A Comprehensive List of Dog Poisons

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Let’s say that your dog is a voracious eater, and it would be hard to imagine it not eating. Aside from its daily dose of dog food and treats, Fido might be gorging on your basketball shoes, your mom’s favorite couch, dad’s rocking chair and your sister’s high heels. If he chomps on almost anything he deems edible, you have to solve this problem immediately, due to the possibility of him consuming some sort of poison. To give you a clear picture of what might be poisonous to fat Fido, here’s a list:

Plants and fertilizers

Since it’s almost fall and harvest season is upon us, you might have a backyard vegetable patch and a cabinet full of fertilizer. Aside from which, you might also have a flower garden to adorn your lawn, a place where Fido usually hangs around. That being said, you might be surprised to know that some of the plants and fertilizers you have are poisons – these include the following:

Fertilizers, like bone meal, blood meal and notoriously, cocoa mulch, which has the same effect as chocolate. Use leaf mulch on your garden instead, in order to avoid poisoning.

• Flowering plants like baby’s breath, azalea, tulips, daffodils, chrysanthemums, Morning Glory, Amoryllis and Easter lily.

• Berries like elderberry, baneberry and the Chinaberry Tree.

• Aloe vera and Eucalyptus.

If Fido somehow consumes any of these plants, the most common symptoms include vomiting, diarrhea and drooling. Immediately contact your local vet or pet poison hotline if you see that he dug up a flower bed and if there are a bunch of missing tulips!

Human medications

dog gazing at cough medicine

Source:pets.webmd.com

People fail to comprehend that human medicine and dog medications are worlds apart. You cannot just administer a painkiller to your pet if it seems to be in pain: you’re just making the problem more severe, and not solving it in any way. That being said, here are examples of common human medicine that is unsafe for pets:

• Aspirin – known as an over-the-counter painkiller and non-steroidal anti-inflammatory drug (NSAID), this is used both in humans and in pets. However, if consumed in large amounts, it can cause lethargy, vomiting and diarrhea.

• Antihistamines – these drugs relieve the symptoms of allergies, long with hay fever and other skin diseases. When consumed in large amounts, it can cause hypertension, abnormal heartbeat, nausea, vomiting and loss of appetite.

• Ibuprofen – like aspirin, it is an NSAID and used for treating arthritis, fevers and pain. Although there are certain brands that cater to dogs, consumption of this drug specifically made for humans causes halitosis, bloody vomit, black stools, weakness and seizures. It can even kill.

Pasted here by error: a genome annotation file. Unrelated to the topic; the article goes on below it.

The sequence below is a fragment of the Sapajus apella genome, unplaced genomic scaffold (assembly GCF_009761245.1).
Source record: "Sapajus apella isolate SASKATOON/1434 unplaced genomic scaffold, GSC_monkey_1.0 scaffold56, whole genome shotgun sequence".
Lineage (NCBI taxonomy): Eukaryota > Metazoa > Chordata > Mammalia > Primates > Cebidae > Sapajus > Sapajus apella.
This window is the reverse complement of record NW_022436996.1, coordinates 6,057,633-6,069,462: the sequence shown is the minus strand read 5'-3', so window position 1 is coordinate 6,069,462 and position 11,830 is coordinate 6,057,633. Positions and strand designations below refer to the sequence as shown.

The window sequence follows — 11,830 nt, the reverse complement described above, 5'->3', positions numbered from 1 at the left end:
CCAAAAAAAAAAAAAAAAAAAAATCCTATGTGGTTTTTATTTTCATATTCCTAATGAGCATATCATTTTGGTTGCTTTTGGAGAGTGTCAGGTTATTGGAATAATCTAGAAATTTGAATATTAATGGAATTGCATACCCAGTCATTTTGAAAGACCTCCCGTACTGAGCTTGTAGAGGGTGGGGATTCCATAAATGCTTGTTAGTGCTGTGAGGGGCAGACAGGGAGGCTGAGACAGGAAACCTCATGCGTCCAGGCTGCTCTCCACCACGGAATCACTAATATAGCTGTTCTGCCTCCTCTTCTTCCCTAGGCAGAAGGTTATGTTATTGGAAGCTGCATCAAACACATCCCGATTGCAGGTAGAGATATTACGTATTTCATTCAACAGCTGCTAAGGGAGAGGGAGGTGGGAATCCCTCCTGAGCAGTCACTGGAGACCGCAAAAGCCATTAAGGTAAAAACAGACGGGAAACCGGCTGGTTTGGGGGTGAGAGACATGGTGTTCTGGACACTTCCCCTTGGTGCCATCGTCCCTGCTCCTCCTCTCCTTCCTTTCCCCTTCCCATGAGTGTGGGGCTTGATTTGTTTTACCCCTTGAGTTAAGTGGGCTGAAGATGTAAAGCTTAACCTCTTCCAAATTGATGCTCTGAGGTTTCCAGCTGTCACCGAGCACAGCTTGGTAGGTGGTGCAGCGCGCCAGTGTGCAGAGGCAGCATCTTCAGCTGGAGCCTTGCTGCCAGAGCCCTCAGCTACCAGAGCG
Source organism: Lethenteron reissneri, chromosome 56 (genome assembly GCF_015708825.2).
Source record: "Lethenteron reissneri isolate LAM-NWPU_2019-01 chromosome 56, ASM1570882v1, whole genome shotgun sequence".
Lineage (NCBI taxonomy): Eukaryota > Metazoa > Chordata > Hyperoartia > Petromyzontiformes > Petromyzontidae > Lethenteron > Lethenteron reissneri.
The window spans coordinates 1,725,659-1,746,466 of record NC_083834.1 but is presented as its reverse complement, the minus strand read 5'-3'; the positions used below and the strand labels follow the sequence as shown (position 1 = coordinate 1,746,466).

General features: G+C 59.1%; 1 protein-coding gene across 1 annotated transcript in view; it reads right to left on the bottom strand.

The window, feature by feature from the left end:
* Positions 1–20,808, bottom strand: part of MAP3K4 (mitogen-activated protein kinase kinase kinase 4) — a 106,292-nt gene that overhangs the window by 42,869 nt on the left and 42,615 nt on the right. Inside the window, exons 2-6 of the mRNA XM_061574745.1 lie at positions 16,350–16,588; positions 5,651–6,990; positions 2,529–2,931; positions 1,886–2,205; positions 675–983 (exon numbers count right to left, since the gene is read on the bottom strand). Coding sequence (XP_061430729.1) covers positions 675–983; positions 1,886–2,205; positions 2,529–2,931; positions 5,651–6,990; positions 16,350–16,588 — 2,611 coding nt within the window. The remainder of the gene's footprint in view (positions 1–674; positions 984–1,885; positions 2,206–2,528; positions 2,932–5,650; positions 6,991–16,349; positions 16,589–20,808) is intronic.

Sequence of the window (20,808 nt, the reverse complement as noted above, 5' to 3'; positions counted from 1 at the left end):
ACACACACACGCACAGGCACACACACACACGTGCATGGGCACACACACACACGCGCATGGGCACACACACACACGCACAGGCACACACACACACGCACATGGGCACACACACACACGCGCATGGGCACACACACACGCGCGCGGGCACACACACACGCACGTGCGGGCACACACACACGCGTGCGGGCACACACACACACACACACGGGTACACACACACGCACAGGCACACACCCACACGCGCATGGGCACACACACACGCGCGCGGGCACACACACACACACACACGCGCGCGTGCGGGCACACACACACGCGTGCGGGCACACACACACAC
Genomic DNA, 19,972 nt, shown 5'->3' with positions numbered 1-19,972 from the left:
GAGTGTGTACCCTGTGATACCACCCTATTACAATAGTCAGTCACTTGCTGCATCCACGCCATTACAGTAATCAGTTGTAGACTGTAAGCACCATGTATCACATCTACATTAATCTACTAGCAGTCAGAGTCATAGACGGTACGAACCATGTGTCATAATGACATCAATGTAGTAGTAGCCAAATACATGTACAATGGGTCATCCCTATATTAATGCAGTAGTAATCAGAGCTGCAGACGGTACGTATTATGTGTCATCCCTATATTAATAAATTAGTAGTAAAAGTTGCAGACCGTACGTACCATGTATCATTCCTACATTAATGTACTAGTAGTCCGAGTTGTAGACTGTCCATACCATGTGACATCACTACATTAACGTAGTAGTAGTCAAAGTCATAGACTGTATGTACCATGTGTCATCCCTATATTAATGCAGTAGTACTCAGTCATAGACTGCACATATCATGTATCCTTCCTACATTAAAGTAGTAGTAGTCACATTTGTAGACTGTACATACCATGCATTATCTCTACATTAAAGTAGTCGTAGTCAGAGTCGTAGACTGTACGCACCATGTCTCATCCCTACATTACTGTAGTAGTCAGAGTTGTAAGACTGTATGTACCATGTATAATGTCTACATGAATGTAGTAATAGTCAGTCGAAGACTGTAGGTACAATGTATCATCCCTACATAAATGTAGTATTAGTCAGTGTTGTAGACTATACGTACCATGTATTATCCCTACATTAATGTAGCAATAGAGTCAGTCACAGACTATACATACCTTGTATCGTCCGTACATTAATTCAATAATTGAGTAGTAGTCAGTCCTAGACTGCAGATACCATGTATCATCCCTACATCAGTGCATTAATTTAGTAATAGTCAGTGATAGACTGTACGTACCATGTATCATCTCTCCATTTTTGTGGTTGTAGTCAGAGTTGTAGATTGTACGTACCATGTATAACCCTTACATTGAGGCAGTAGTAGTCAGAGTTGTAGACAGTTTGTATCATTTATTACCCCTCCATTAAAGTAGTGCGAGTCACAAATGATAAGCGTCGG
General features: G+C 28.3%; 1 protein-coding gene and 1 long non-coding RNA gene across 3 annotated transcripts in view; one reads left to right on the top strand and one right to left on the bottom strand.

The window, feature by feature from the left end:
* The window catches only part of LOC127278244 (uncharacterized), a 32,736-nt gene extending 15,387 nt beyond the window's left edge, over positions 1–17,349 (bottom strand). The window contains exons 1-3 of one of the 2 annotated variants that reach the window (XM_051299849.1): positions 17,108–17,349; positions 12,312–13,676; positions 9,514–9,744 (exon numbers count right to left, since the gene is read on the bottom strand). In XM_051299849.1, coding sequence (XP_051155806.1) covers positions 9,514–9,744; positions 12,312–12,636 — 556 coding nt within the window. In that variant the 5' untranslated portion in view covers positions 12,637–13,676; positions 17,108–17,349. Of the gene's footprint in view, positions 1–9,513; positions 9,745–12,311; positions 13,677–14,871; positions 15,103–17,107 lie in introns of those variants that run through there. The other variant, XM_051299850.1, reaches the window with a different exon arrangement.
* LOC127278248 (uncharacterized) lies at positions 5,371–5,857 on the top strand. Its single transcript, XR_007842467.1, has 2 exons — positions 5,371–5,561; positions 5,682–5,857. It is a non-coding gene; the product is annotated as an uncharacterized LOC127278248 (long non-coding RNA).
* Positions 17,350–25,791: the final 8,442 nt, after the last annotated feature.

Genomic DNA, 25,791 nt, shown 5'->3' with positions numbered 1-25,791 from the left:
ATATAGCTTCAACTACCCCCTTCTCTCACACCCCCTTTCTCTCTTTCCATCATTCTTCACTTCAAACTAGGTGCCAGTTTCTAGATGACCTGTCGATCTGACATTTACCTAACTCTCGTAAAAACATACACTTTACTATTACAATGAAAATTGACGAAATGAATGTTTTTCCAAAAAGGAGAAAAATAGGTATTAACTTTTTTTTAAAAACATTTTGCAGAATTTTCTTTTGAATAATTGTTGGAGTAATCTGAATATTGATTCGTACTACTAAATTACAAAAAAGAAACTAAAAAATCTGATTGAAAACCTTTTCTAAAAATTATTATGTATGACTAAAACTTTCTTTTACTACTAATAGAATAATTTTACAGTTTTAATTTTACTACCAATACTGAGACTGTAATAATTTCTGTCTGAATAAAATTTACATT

Be sure to keep your medicines in an elevated area, and never ever administer one yourself, unless if it’s prescribed by your veterinarian.

Human food

Certain kinds of human food are safe for pets, but some that are cooked can be considered poisonous. Feeding them exclusively with dog food is highly encouraged. That said, here are examples of human food that are considered pet poisons:

• Milk – dogs cannot digest this, mainly because they do not have enough digestive enzymes to break down casein. This can cause vomiting, diarrhea and extreme dehydration.

• Onions and garlic – these spices might be a great addition to your dishes, but they are very, very poisonous to dogs, especially if consumed in large amounts. This is why you should never give your dogs pizza and garlic bread.

• Chocolate and caffeine – it is common knowledge that this made-in-heaven sweet is poisonous to dogs, as it can cause kidney problems, irregular heartbeat and diarrhea. Coffee, and other products containing caffeine, are also not recommended.

• Chicken and fish bones – although it is a cliché in children’s poems and cartoons, giving them chicken bones isn’t recommended. Why? Well, the sharp edges can rupture the esophagus and can cause intestinal blockage.

If you look at it, there are tons of substances that are toxic substances that are toxic to Fido – it seems as if you need to exercise extreme caution everyday. Actually, all it takes to prevent poisoning is proper training, disposal of waste items and feeding it with the RIGHT food and treats.

Lastly, immediately call your local veterinarian if you suspect that Fido’s poisoned!

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